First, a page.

The present study revealed that CTD inhibited the proliferation of human gastric cancer SGC-7901 and BGC-823 cells in vitro in a dose-dependent and time-dependent manner. The SGC-7901 and BGC-823 cells that were treated with CTD revealed G2/M phase arrest in cell cycle distribution. In addition, CTD induced apoptosis in the SGC-7901 and BGC-823 cells in a dose-dependent manner. It was indicated that CTD may inhibit the proliferation of human gastric cancer cells by inducing G2/M phase arrest and cell apoptosis.
Distinct protein kinase complexes, including the cyclins that are necessary for the activity of CDC/CDK kinase, have been reported to control the cell cycle (21). Cyclin D/CDK2, 4, 5 or 6 play an important role in the regulation of the G1 phase, and the cyclin E/CDK2 and cyclin A/CDK2 complexes are associated with the G1/S and S phases, respectively. By contrast, cyclin B/CDK1 is pivotal for cell progression through the G2/M phase (6,22–24). The activity of CDK1 kinase first depends on the accumulation of the cyclin B content. The synthesis of cyclin B starts late in the G1 phase and its content continually increases during S phase until cyclin B levels reach their maximum level in the G2 phase. Once cyclin B levels increase to a certain degree, the activity of CDK1 kinase appears. The activity of CDK1 kinase also increases to a maximum level in late G2 phase and this level is maintained until the middle of M phase (25). p21, as a potent cyclin-dependent kinase inhibitor, is a pivotal regulator and can also inhibit the activity of CDK1 and strengthen G2/M phase arrest (8,26,27). The G2/M checkpoint presents a potential target in the cell cycle for cancer therapy (28). Cyclin A also plays an important role in the initiation process of the S phase (25).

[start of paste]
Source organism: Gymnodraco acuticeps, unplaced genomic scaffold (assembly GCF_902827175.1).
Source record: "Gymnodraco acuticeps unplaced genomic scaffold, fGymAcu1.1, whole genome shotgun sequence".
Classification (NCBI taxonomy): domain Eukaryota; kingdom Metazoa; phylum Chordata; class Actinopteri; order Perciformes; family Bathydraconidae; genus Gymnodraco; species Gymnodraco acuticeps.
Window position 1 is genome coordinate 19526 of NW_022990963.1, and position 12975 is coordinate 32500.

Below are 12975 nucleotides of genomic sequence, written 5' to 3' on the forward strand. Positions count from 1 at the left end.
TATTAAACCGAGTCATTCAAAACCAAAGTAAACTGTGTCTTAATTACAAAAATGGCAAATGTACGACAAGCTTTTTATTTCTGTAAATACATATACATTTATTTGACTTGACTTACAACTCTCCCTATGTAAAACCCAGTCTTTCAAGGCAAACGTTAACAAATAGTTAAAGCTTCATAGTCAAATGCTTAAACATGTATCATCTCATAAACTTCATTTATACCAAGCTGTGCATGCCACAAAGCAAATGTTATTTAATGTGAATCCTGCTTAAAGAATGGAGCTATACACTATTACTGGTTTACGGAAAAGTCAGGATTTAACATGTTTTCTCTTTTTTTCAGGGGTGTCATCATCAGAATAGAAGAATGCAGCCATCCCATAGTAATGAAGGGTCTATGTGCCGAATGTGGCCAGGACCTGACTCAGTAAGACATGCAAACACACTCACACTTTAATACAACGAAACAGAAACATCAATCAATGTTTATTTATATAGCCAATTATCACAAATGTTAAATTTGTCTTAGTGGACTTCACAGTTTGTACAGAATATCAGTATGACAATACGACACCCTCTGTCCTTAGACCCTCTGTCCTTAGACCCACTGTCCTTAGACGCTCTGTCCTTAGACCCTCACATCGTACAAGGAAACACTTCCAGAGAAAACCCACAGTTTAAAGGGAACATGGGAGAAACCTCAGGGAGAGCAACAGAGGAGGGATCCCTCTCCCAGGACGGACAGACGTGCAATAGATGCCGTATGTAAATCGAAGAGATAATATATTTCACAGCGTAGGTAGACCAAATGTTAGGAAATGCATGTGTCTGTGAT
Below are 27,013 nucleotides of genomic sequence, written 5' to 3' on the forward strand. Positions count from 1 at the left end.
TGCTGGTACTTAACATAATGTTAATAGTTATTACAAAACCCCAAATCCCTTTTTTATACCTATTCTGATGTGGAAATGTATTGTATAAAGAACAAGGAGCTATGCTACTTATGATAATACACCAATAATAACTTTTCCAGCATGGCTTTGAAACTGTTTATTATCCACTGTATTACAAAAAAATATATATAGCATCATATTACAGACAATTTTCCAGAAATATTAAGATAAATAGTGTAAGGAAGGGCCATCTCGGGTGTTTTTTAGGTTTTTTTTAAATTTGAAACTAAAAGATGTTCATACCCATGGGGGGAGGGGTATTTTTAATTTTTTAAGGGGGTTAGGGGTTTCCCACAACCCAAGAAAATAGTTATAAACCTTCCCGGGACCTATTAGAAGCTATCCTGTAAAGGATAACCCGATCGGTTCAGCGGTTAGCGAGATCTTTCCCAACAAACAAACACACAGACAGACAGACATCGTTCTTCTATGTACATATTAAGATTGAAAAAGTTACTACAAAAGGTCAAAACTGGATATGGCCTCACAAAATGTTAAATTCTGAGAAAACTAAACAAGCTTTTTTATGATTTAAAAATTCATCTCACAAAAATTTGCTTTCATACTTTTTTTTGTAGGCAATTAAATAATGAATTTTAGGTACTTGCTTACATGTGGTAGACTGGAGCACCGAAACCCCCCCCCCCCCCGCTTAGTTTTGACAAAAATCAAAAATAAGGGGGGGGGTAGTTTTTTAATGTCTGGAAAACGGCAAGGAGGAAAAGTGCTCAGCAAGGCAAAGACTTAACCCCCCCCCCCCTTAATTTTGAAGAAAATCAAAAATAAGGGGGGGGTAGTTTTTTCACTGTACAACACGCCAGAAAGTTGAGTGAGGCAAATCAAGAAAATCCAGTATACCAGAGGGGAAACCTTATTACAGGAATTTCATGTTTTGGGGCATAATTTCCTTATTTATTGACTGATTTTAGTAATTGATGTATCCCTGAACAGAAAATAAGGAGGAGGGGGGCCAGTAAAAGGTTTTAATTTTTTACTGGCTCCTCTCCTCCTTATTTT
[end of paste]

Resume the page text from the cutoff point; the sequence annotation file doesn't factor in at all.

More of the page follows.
The present results revealed that CTD decreased the protein levels of CDK1 and cyclin B and increased the level of p21 in the SGC-7901 and BGC-823 cells, suggesting that CTD may induce G2/M phase arrest through downregulation of cyclin B and CDK1 and upregulation of p21. This finding is similar to previous studies in which CTD was revealed to induce G2/M phase arrest in the human bladder cancer T24 cell line and in pancreatic cancer cells (12,29), and to induce G0/G1 phase arrest in human bladder cancer TSGH 8301 cells (13). These findings require further investigation. Additionally, in the present study, the observation of a decreased level of cyclin A in the SGC-7901 and BGC-823 cells led to the suggestion that CTD may inhibit the process of S phase by downregulating cyclin A.